Political Science

<p>How hard is it the Political Science major?</p>

<p>Depends on the school.</p>

<p>What about Stony Brook???</p>

<p>Sorry, I don’t know. You could ask in the Stony Brook forum.</p>

<p>As for Political Science in general, it will depend on your personal academic strengths. What kind of classes do you do best in?</p>

<p>History and English!</p>

<p>I think you’ll do well, then.</p>

<p>Thanks =)…BUMP!!</p>

<p>it’s harder than engineering.</p>

Don’t listen to anything that blkbox says. He/She doesn’t know what he/she is talking about.
That comment really did make me laugh. Poli Sci harder than engineering. Hah! That’s hilarious!!!</p>

<p>At some selective schools, many of the Political Science majors are all trying to get into top law schools, which would make it very competitive. However, at most schools, you would think it would not be an extremely competitive major.</p>

<p>It’s indeed harder than engineering for some people. I would shoot myself if I stepped into another humanities class again.</p>

<p>Wow thanks guys, but what makes it so easy or hard???..BUMP…any more commentsv</p>

<p>Easy enough. I have a MA in IR and am extremely laid back about studying. Am now doing a PhD. :D</p>

<p>some people can understand math extremely easily but they cant read 100 pgs a day or write a 20 pg paper on poltiics or something while others can skim through hundreds of pages pulling out all the info but cant understand math problems…</p>

<p>poli science is a great major for law school</p>

<p>Thanks guys…BUMP Anyone else?</p>

<p>My poli sci classes are fairly challenging. i have 200+ pages of reading to do per class session per class, plus papers-- and some of those papers are very intense. Some of the reading is very dense and difficult, though I’m good at that sort of thing so it isn’t as hard for me as it would be for others. Some professors are tougher graders than others but the workload does not vary very much at all. It is meant to test your endurance.</p>

<p>It is pointless to refer to “some people.” There is ALWAYS a small group of people who will be exceptions to any given rule. Let’s look at facts, rather than speculation: engineers routinely have the some of the highest standardized test scores and GPAs, yet they graduate college with the lowest GPAs, because engineering classes are extremely hard (a common practice for enginering colleges is to curve engineering GPAs to make 2.8 the median).
If you want to be decisive in a conversation like this, it is idiotic to try to use statements that start with, “some people might…” Talk about facts, trends, and numbers. Go do some research. STEM majors are the hardest on many accounts. They have the harshest grading curves and high dropout rates. VERY few people leave other majors to enroll in engineering. Tons of people drop out of engineering to pursue other majors. What does that say? It tells me that, even if you drop out of a STEM major, you’re capable of pursuing something else. If you drop out of other programs, however, then you don’t stand a chance in the STEM disciplines. I was talking to my English professor the other day, and he told me that he has noticed a trend: the best students in his classes tend to be engineering students. I found that interesting.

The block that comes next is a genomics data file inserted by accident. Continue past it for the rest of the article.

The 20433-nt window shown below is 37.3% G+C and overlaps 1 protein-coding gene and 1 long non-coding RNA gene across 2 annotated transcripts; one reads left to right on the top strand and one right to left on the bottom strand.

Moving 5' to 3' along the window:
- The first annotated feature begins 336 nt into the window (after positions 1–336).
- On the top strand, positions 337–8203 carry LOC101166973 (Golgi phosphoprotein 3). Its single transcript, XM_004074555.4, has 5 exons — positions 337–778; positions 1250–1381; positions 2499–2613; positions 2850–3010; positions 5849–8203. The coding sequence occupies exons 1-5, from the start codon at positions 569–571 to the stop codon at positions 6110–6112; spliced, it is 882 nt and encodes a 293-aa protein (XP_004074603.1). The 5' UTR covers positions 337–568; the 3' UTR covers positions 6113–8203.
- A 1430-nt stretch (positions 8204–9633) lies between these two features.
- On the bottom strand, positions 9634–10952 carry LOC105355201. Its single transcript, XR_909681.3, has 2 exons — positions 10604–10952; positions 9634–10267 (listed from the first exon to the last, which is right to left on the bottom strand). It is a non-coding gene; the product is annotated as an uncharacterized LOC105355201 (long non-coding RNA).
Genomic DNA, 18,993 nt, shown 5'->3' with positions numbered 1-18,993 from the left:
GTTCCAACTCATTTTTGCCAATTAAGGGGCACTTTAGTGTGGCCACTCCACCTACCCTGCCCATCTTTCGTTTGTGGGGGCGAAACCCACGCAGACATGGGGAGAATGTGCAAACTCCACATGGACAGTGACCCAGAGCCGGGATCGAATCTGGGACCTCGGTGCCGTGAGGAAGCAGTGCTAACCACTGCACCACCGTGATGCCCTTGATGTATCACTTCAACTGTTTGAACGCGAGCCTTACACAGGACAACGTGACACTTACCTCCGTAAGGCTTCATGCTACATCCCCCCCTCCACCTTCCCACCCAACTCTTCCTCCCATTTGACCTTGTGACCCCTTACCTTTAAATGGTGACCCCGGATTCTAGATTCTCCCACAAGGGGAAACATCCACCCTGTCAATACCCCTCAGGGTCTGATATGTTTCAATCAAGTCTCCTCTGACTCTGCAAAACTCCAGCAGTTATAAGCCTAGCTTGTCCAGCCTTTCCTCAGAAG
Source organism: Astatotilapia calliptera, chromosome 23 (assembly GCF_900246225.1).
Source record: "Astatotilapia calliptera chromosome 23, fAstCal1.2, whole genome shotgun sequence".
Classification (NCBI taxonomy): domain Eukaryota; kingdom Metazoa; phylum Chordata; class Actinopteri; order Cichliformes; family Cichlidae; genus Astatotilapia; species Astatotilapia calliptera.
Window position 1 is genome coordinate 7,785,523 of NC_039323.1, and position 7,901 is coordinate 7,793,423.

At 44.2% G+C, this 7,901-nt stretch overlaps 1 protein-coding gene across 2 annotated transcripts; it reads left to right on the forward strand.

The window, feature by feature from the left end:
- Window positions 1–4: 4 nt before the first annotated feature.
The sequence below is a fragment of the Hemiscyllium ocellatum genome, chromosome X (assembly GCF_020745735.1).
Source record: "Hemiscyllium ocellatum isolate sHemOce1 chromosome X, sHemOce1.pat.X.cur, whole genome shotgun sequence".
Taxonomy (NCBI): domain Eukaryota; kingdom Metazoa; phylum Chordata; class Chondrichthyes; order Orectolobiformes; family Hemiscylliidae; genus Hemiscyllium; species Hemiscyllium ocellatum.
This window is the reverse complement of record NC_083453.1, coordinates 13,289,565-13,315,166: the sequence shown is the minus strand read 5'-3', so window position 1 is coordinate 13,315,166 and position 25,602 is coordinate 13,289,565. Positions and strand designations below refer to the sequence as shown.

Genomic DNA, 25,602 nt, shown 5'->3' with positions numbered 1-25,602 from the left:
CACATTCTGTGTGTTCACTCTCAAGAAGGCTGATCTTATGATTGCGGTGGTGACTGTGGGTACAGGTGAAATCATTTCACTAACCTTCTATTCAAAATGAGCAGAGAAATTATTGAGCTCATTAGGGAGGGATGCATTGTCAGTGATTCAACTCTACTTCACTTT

In the end, you should do what you want, not what you think will be the most respected or prestigious. If you like poli sci, then do it… but it’s not harder than engineering.</p>

<p>^ I think you’re looking for the “Hierarchy of Majors” thread :D</p>

<p>^^ hahah. You have a point. ^^
I suppose I ought to step back, and try to present my point in a more polished, concise manner. To put it bluntly, I think that, as engineering majors, we tend to have the most a-hole professors. We have no lives, because we are often pitted against each other by murderous curves. This is not to say that this major is by any means BETTER than others. In fact, it probably makes engineering majors the worst. Sure, on average, we make a lot of money, but you can make money with any degree. Do what you want. Also, I don’t want to sound as though I am saying that engineering requires you to be a very smart person. You can be a person of very average intelligence and still do very well in engineering. It’s all about the work ethic. Engineers aren’t special people. I really don’t want to sound elitist or condescending, because I do not feel that way. If anything, I am jealous of people in other majors: they still get their college degrees, yet they get to have social lives, too! What a deal!
The OP asked how hard poli sci is. This would be my advice: don’t be intimidated by difficulty. If it’s what you’re interested in and you are focused, then you can do it. I am now finished making an ass of myself! :)</p>

<p>“I am jealous of people in other majors: they still get their college degrees, yet they get to have social lives, too! What a deal!”</p>

<p>Yeah, practicing their social skills to work at Starbucks. I think 4 years of hell way worth it for me and engineering major are practically given a job when they graduate assuming they have a good GPA.</p>